Not going to be easy, that is the reason hollowing is done as much as possible in wet/green wood, Termite or hook tools are used, but there is a learning curve to that and still not a quick/fast wood removal with them.

        Just take your time and make sure the tools are as sharp as you can get them
        Yes, I hollowed it like I said with my 2-1/8" forstner bit. When you make cuts going in and out you are cutting end grain. When you cut the remaining rim width at the open end, you are still cutting cross grain, as I stated. Still I find removing material very difficult. I have a termite and it has a hard time too. I just thought someone figured out a good method to improve rate of removal. Right now I am getting fine dust mostly off.
        Attached Files
        Last edited by Rolf In Burlington; 04-06-2021, 08:38 AM.

        Comment


        • #5

          Re: Turning ash

          I guess we disagree, that's OK, but the way you are cutting is considered cutting side grain, just the same as if you are hollowing a Bowl, and that is not considered cutting endgrain. still like I said hollowing dry hard wood is slow going and only the sharpest tool will help.

          The carbide disks will cut slightly better if it sits angled slightly up, but not too much as it would like to self-feed, the bid will sheer cut and a pull cut works best with the cutter in that orientation, just give it a try,

          Oh and here are a couple pieces I turned that are considered endgrain turnings .


          Have fun and take care
          Leo Van Der Loo

          Comment


          • #6

            Re: Turning ash

            I’d suggest that every lamination will go from end grain to side grain for each 90 degree segment of a 360 degree circle with each grain type being at an 180 degree angle. ( opposite of each other )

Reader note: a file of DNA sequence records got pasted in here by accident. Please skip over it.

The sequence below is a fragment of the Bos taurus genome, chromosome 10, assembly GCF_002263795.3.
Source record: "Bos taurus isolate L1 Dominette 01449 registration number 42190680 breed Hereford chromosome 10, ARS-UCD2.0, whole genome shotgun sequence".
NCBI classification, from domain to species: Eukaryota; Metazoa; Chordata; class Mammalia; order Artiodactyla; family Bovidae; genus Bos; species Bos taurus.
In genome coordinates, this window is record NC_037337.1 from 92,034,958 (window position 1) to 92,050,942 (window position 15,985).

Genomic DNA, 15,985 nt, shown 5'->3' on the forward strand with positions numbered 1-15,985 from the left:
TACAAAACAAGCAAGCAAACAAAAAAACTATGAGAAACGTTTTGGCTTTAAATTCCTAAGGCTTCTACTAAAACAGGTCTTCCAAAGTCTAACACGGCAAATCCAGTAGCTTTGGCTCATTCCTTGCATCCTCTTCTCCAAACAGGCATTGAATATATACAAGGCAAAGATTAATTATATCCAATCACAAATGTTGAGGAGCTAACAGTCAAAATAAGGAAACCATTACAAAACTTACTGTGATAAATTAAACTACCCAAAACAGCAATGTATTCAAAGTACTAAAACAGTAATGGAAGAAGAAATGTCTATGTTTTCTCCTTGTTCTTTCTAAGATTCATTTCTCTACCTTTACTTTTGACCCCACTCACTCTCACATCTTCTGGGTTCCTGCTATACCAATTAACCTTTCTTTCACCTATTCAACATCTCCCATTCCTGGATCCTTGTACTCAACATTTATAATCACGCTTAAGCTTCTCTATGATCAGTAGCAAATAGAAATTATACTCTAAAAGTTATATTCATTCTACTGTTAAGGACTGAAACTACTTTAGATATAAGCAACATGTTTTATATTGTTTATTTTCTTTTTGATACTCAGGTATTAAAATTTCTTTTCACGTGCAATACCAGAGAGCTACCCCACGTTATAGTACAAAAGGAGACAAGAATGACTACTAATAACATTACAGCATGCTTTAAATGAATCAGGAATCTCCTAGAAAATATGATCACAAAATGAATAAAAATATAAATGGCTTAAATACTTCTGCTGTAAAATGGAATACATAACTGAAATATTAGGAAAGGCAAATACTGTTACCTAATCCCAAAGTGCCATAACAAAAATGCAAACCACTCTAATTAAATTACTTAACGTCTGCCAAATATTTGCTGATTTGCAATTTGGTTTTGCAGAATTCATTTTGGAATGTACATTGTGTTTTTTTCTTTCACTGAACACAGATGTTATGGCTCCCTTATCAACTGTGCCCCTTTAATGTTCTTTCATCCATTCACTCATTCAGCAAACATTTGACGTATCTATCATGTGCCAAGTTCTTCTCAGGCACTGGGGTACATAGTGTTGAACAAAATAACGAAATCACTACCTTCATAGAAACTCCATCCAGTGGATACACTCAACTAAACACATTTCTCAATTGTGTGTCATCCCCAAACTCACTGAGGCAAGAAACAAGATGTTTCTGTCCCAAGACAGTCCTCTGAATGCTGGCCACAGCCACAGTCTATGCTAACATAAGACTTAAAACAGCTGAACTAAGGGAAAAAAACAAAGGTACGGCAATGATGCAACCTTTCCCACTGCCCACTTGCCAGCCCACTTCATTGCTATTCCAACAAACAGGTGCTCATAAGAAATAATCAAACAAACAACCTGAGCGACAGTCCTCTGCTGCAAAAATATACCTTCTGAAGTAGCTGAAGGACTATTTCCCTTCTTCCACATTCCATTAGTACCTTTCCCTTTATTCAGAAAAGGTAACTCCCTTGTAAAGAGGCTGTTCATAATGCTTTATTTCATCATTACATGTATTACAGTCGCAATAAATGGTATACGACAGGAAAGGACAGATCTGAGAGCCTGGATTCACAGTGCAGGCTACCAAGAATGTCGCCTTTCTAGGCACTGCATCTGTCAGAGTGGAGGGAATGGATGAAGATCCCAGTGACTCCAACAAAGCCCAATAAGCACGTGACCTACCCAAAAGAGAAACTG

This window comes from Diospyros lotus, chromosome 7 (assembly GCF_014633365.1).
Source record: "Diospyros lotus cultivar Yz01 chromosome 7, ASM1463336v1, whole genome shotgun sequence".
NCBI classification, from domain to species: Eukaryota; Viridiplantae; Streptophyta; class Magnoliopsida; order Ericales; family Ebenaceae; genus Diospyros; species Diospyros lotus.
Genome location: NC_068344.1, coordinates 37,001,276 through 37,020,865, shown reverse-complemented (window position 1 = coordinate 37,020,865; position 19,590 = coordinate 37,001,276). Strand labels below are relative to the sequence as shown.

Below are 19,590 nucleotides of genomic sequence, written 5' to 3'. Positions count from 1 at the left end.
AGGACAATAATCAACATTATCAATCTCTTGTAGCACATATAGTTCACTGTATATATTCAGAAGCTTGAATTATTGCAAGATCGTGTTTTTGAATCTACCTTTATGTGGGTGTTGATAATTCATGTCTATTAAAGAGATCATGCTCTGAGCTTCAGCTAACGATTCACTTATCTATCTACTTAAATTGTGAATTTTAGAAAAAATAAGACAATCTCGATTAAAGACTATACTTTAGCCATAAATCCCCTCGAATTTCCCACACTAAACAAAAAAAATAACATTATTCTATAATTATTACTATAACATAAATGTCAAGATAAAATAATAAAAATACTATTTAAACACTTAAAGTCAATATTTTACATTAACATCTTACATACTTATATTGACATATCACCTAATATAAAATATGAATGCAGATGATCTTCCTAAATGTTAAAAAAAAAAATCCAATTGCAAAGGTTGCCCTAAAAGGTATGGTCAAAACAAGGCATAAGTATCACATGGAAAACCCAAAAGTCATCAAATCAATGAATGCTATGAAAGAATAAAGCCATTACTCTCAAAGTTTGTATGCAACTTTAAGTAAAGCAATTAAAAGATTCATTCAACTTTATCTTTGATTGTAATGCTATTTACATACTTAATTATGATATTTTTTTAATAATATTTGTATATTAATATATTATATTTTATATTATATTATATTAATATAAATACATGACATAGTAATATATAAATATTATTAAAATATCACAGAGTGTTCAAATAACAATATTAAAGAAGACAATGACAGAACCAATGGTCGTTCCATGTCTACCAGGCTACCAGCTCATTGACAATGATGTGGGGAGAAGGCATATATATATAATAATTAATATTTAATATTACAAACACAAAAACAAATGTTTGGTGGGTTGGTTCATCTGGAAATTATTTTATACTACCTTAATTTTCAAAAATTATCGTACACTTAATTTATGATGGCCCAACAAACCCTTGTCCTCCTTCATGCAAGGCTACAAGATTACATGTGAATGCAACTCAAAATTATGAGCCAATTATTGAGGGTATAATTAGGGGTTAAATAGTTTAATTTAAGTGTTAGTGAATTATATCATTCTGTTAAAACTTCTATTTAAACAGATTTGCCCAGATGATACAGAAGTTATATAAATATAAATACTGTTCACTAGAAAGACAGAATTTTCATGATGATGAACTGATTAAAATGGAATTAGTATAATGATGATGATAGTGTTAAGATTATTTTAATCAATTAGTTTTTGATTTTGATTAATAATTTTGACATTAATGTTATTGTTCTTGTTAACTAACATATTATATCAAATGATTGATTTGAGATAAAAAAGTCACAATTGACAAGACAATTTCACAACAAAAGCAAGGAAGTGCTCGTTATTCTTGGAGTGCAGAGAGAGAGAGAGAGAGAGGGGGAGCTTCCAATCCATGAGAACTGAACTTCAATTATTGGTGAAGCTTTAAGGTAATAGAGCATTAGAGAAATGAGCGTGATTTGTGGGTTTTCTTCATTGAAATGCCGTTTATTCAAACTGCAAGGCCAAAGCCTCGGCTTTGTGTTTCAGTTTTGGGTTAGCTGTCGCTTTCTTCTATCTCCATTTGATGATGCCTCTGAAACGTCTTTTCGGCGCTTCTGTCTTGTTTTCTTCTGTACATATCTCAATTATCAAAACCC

For old, dry and hard wood the angle of the tool rest may need changing as well as having a significant flat depth for better/proper support. The chisel should also be sharpened to an angle that is compatible to the tool rest. Along with this the tool rest height has to be adjusted so there is a cutting action rather than a scraping action.
            Egon
            from
            The South Shore, Nova Scotia

            Comment

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            • #7

              Re: Turning ash

              Cutter position makes a big difference in how well they cut, I got a couple pictures here that show different manners of holding and positioning.

              There is no cutter in this one that shows the disk that can swivel, easy to remove and the cutter would be CA'd in, that way it's easy to sharpen

              Click image for larger version  Name:	Hollowing tools.jpeg Views:	0 Size:	87.9 KB ID:	1325489

              These are similar and can rotate on 2 axes as well, cutting bids used are mostly HSS, but the Aluminium cutting carbide bits are also used, small, so as to be able to control them.

              Click image for larger version  Name:	swivel head with HSS bit.jpeg Views:	0 Size:	9.9 KB ID:	1325490

              rotated and slightly leaning back for the cutting disk works best.